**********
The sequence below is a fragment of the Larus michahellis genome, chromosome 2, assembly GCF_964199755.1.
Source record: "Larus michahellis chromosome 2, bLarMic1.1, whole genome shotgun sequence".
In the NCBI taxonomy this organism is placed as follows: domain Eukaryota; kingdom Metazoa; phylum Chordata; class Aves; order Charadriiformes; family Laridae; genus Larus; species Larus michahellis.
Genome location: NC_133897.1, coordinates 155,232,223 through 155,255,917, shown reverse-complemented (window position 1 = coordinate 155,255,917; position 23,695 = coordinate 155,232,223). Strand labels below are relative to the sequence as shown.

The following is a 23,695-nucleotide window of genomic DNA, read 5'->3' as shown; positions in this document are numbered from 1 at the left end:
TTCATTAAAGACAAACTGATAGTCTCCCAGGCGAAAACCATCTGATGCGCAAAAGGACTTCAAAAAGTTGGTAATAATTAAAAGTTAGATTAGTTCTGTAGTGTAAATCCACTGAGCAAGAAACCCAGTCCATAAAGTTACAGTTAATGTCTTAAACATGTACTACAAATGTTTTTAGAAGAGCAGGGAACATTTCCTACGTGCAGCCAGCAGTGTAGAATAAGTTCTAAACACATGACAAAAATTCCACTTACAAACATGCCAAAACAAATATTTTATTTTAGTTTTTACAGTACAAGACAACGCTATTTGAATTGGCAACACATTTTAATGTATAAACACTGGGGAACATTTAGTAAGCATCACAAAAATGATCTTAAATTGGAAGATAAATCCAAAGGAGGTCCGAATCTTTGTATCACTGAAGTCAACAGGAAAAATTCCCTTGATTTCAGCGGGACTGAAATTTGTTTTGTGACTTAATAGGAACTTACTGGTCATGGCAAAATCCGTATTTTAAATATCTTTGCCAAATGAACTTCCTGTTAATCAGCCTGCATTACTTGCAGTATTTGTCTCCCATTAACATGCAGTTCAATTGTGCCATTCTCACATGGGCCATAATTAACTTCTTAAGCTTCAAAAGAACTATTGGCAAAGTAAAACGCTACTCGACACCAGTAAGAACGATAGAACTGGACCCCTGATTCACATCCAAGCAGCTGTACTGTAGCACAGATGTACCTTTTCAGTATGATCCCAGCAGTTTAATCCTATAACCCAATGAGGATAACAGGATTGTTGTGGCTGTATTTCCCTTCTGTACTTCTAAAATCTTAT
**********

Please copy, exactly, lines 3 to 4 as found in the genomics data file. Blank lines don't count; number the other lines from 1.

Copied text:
In the NCBI taxonomy this organism is placed as follows: domain Eukaryota; kingdom Metazoa; phylum Chordata; class Aves; order Charadriiformes; family Laridae; genus Larus; species Larus michahellis.
Genome location: NC_133897.1, coordinates 155,232,223 through 155,255,917, shown reverse-complemented (window position 1 = coordinate 155,255,917; position 23,695 = coordinate 155,232,223). Strand labels below are relative to the sequence as shown.